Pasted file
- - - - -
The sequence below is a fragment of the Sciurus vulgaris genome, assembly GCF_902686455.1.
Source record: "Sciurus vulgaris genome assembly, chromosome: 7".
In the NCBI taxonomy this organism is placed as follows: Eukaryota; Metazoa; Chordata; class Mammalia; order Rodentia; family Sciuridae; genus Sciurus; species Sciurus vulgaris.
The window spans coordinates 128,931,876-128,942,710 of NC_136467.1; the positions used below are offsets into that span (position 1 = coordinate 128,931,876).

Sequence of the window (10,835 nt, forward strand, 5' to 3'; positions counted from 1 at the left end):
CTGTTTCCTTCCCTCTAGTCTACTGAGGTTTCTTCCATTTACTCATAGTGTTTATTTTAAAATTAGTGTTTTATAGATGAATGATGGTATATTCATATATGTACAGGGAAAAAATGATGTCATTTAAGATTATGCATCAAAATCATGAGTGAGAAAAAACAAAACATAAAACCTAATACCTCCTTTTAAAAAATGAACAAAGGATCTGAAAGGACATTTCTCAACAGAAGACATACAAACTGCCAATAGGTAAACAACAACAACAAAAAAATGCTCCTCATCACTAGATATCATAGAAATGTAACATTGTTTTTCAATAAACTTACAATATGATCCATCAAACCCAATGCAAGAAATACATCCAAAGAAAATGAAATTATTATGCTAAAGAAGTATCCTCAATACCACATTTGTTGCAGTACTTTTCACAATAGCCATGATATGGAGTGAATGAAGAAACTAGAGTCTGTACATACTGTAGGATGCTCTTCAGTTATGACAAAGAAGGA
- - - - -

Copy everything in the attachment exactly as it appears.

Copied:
The sequence below is a fragment of the Sciurus vulgaris genome, assembly GCF_902686455.1.
Source record: "Sciurus vulgaris genome assembly, chromosome: 7".
In the NCBI taxonomy this organism is placed as follows: Eukaryota; Metazoa; Chordata; class Mammalia; order Rodentia; family Sciuridae; genus Sciurus; species Sciurus vulgaris.
The window spans coordinates 128,931,876-128,942,710 of NC_136467.1; the positions used below are offsets into that span (position 1 = coordinate 128,931,876).

Sequence of the window (10,835 nt, forward strand, 5' to 3'; positions counted from 1 at the left end):
CTGTTTCCTTCCCTCTAGTCTACTGAGGTTTCTTCCATTTACTCATAGTGTTTATTTTAAAATTAGTGTTTTATAGATGAATGATGGTATATTCATATATGTACAGGGAAAAAATGATGTCATTTAAGATTATGCATCAAAATCATGAGTGAGAAAAAACAAAACATAAAACCTAATACCTCCTTTTAAAAAATGAACAAAGGATCTGAAAGGACATTTCTCAACAGAAGACATACAAACTGCCAATAGGTAAACAACAACAACAAAAAAATGCTCCTCATCACTAGATATCATAGAAATGTAACATTGTTTTTCAATAAACTTACAATATGATCCATCAAACCCAATGCAAGAAATACATCCAAAGAAAATGAAATTATTATGCTAAAGAAGTATCCTCAATACCACATTTGTTGCAGTACTTTTCACAATAGCCATGATATGGAGTGAATGAAGAAACTAGAGTCTGTACATACTGTAGGATGCTCTTCAGTTATGACAAAGAAGGA